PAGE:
No doubt nose rings are a rage this wedding season but they have always been around in form of nose piercings and nose studs for quite some time. But here we are talking about the nose ring that a bride wears on her wedding day. It is also known as ‘Nath’ in India and is called by different names in different regions.
This piece of jewel is traditionally worn in the right nose and is connected with a golden chain that links it to the earrings or ends up being linked in the side hair, clipped with the help of a hook. Diamond studded nose rings look gorgeous and irradiate a brilliant and heavenly shine. The myth says that the nose is representative of a bride’s sexual prowess. In olden times, it was also considered a mark of virginity and that is why it was customary for a groom to remove a bride’s ring on the wedding night. Sounds amusing, eh?
In diverse states of India this jewel is made differently. The mukhuttis of Tamil Nadu and Karnataka have ornate, traditional lotus and swan designs and are mostly studded with diamonds, or the poor man’s diamond, the topaz. Rajasthani women wear the nathuri and the bhauriya. While the first is a small gold or silver ring with precious stones, the bhauriya has a slightly different design. The conventional clove-shaped nose stud is called the laung, while the small pendant suspended between the nostrils is the latkan, because of its pendulous character.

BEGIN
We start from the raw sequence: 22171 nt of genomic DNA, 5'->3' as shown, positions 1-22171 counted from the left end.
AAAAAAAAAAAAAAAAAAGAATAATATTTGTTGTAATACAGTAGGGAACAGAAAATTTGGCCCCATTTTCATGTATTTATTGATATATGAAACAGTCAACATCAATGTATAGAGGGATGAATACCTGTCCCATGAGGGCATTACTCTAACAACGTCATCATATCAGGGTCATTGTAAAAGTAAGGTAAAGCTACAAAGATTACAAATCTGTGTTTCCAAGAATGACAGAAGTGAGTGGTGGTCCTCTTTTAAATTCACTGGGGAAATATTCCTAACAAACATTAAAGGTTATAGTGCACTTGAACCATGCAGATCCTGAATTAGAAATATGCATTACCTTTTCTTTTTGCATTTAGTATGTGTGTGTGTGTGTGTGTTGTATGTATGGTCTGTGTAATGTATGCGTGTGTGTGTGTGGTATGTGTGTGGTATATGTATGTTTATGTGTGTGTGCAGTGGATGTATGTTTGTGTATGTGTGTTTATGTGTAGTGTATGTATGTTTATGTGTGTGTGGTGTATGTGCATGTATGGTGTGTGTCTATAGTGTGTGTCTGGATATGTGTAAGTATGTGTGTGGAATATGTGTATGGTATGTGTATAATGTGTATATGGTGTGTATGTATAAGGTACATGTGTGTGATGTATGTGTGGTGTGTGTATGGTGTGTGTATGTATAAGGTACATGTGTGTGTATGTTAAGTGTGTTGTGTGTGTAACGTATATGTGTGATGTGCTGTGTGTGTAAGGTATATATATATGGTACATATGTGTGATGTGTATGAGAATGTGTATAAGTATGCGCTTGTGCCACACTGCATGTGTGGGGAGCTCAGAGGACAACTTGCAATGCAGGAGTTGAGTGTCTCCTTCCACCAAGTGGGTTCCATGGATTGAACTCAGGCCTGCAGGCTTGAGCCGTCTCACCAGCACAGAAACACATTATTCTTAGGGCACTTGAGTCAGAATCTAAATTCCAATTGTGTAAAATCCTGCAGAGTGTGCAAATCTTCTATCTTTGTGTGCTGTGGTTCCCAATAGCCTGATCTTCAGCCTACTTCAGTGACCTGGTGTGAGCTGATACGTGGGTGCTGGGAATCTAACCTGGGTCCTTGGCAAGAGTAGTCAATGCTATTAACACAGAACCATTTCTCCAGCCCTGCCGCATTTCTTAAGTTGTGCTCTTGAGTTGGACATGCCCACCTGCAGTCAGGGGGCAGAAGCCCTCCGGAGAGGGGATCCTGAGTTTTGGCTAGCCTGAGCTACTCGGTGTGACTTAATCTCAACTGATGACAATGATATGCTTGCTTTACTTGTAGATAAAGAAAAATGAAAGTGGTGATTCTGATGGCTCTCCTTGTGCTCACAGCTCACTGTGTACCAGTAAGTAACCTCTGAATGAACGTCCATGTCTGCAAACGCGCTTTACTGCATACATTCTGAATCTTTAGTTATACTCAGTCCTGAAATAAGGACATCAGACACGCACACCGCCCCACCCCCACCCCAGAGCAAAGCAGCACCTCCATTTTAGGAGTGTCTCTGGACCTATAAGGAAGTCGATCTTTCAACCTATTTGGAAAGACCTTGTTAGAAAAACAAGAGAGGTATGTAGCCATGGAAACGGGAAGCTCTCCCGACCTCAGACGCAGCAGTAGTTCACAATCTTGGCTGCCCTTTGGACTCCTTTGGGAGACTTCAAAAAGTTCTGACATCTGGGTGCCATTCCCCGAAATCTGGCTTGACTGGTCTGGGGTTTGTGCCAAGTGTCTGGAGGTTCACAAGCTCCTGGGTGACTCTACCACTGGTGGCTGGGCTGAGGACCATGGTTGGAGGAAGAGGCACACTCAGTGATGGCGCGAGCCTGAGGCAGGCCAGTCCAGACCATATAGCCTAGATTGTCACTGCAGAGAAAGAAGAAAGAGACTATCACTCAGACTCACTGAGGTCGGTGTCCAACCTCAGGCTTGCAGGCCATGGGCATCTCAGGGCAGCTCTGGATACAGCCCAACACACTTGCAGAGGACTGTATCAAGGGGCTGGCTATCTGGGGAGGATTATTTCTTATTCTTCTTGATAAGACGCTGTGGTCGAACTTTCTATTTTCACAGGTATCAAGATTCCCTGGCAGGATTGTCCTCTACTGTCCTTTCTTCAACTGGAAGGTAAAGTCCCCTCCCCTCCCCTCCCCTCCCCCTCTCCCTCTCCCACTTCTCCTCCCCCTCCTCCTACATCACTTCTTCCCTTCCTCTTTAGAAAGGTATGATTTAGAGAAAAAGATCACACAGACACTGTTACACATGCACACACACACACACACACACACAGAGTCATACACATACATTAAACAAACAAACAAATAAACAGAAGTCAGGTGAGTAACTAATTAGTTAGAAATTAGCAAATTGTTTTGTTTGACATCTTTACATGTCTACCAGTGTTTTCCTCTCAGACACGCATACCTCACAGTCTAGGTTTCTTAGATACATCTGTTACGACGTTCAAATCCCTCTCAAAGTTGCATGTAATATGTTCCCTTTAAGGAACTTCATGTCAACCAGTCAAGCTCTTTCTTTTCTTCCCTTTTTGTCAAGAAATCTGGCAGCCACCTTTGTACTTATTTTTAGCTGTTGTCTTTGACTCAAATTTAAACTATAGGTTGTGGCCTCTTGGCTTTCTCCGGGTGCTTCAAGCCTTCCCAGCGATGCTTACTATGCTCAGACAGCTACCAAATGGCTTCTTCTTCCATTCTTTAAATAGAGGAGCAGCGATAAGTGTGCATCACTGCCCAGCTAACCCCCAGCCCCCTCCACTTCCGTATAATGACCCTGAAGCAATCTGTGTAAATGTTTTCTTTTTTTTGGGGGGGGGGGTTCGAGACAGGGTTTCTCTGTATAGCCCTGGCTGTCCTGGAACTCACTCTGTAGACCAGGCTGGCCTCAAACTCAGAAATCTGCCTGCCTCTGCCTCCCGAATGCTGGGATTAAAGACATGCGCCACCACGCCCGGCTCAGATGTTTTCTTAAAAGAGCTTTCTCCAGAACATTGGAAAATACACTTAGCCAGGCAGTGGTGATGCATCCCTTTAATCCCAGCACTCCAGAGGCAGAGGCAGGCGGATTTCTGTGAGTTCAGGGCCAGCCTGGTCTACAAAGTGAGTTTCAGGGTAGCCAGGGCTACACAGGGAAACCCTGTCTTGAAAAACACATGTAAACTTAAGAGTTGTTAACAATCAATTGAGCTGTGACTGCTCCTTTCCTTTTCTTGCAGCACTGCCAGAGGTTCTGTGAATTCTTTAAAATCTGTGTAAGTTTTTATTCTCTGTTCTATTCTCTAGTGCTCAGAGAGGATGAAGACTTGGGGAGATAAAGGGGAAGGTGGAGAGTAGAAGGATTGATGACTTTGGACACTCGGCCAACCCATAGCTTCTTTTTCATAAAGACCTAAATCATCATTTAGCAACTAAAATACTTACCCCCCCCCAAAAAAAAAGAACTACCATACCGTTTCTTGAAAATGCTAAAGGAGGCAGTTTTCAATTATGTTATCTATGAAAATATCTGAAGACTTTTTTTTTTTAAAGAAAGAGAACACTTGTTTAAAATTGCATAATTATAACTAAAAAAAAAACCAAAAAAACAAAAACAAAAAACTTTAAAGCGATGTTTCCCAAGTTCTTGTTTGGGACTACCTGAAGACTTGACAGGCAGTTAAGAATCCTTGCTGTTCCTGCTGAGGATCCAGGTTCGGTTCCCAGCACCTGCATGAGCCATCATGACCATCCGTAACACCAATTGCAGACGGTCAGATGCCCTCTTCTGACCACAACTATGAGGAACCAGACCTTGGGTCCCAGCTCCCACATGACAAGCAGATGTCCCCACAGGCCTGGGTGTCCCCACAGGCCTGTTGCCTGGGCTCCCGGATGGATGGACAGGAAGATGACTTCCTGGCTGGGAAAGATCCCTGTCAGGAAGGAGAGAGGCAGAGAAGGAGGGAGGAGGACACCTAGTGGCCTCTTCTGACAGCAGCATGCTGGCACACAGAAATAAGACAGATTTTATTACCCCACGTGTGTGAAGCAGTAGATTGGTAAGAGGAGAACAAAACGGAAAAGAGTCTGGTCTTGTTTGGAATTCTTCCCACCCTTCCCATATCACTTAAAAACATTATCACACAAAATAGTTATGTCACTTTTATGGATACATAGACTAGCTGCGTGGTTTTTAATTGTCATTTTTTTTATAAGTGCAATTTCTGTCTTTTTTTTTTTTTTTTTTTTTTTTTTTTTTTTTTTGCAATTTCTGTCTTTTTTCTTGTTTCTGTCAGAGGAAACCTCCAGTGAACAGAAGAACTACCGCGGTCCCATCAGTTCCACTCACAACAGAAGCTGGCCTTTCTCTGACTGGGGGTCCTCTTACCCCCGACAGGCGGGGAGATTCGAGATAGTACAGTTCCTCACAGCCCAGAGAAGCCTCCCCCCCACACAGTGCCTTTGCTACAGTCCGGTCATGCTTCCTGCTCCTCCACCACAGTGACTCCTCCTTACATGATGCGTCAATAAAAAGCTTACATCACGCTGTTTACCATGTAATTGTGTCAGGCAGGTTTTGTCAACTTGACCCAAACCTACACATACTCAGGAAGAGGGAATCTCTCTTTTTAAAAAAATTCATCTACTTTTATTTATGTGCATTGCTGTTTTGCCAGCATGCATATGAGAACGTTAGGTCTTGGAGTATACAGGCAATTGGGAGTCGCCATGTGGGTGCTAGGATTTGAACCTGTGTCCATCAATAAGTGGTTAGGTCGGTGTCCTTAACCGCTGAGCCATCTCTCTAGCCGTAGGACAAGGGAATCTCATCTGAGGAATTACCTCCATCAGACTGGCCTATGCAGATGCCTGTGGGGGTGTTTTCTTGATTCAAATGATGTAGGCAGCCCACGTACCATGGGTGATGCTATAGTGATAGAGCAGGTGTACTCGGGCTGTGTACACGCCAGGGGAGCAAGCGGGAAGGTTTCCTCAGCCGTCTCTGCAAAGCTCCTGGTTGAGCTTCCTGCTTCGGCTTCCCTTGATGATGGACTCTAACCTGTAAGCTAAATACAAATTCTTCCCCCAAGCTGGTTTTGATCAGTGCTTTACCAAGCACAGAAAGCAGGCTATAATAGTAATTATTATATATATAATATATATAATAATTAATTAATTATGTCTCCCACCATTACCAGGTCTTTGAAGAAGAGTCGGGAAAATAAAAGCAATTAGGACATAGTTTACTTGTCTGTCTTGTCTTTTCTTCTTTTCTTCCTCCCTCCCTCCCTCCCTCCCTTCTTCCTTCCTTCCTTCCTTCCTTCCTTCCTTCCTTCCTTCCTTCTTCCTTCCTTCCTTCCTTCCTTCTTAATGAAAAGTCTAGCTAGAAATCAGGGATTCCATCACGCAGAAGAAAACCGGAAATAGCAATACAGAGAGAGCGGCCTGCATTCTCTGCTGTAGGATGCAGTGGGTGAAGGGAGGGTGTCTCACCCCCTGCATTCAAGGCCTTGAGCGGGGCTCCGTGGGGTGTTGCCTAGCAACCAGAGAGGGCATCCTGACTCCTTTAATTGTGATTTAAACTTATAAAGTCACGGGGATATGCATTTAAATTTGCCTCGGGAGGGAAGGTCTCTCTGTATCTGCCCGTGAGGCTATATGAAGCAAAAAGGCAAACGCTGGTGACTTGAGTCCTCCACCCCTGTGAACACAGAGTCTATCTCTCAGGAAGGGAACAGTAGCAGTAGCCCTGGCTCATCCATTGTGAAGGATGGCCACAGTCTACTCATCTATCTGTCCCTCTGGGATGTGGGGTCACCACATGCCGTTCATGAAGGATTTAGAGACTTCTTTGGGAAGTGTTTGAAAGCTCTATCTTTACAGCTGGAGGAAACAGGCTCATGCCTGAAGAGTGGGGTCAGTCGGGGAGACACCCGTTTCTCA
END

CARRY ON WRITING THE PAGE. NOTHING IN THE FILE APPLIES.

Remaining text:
In UP the nath is adorned with two pearls and a pendulous bead to augur prosperity. The Punjabi damsel has a gold ring strung with as many as 20 to 25 motifs. It is the shikarpuri nath. In Bihar the nose stud is the chhuchhi or the laung. In Maharashtra it is the guchhedar nath, which is known for its radiant beauty with pearl decorations. Pullakku nose ring in South India (bulaag in the North) is the pendant suspended from the partition of the nostrils.
Sometimes the septum rings in rural areas and tribal society are so large that they cover a portion of the mouth and often come in the way while eating.
The Ayurveda (ancient Indian system of medicine) has it that piercing the nose makes it easy for a woman to bear the pain during child birth as the veins in the nose are directly connected with a female’s reproductive system. There is virtually no end to these theories and the bottom line remains the same: it is customary for an Indian bride to wear a nose ring.
Never wear sterling silver in your freshly pierced nose, as the metal will leave a permanent stain on your skin. A black mark develops around the piercing that will never be erased. Always opt for stainless steel, niobium, titanium or 14k gold. The nose piercing takes around three months to heal fully. Therefore, avoid fidgeting with your nose and changing your jewelry. When jewelry is changed too soon, it causes a re-tear, lengthening the healing process and causing a new nose piercing infection.
Rubbing alcohol or hydrogen peroxide on your tissue will increase the irritation and burning sensation. It may even slow down the healing process and cause a scar. You can apply powdered aspirin to provide relief from the nose piercing infection. Do not use swimming pools, hot tubs or go swimming in the ocean, as there are chances of bacterial infection and pollutant contaminant infection. Always maintain proper hygiene to reduce chances of bacterial infection.
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